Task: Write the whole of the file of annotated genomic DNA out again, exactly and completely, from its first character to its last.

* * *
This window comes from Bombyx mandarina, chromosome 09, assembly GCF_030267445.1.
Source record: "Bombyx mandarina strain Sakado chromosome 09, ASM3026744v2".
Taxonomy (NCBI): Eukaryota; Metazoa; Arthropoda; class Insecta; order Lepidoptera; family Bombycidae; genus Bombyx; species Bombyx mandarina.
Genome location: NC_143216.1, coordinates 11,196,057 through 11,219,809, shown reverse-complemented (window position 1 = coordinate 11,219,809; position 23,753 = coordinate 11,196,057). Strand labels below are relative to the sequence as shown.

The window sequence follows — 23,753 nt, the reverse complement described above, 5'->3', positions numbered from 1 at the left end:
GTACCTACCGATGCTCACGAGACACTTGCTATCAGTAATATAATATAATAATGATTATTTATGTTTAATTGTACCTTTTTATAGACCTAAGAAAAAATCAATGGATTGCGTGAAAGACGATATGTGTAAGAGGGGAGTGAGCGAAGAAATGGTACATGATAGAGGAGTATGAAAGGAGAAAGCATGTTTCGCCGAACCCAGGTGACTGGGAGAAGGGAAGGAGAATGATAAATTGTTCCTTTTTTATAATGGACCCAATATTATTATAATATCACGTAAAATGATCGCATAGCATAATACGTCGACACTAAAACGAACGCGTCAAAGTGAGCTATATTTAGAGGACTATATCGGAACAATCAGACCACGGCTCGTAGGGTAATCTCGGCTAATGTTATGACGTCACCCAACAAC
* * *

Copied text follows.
This window comes from Bombyx mandarina, chromosome 09, assembly GCF_030267445.1.
Source record: "Bombyx mandarina strain Sakado chromosome 09, ASM3026744v2".
Taxonomy (NCBI): Eukaryota; Metazoa; Arthropoda; class Insecta; order Lepidoptera; family Bombycidae; genus Bombyx; species Bombyx mandarina.
Genome location: NC_143216.1, coordinates 11,196,057 through 11,219,809, shown reverse-complemented (window position 1 = coordinate 11,219,809; position 23,753 = coordinate 11,196,057). Strand labels below are relative to the sequence as shown.

The window sequence follows — 23,753 nt, the reverse complement described above, 5'->3', positions numbered from 1 at the left end:
GTACCTACCGATGCTCACGAGACACTTGCTATCAGTAATATAATATAATAATGATTATTTATGTTTAATTGTACCTTTTTATAGACCTAAGAAAAAATCAATGGATTGCGTGAAAGACGATATGTGTAAGAGGGGAGTGAGCGAAGAAATGGTACATGATAGAGGAGTATGAAAGGAGAAAGCATGTTTCGCCGAACCCAGGTGACTGGGAGAAGGGAAGGAGAATGATAAATTGTTCCTTTTTTATAATGGACCCAATATTATTATAATATCACGTAAAATGATCGCATAGCATAATACGTCGACACTAAAACGAACGCGTCAAAGTGAGCTATATTTAGAGGACTATATCGGAACAATCAGACCACGGCTCGTAGGGTAATCTCGGCTAATGTTATGACGTCACCCAACAAC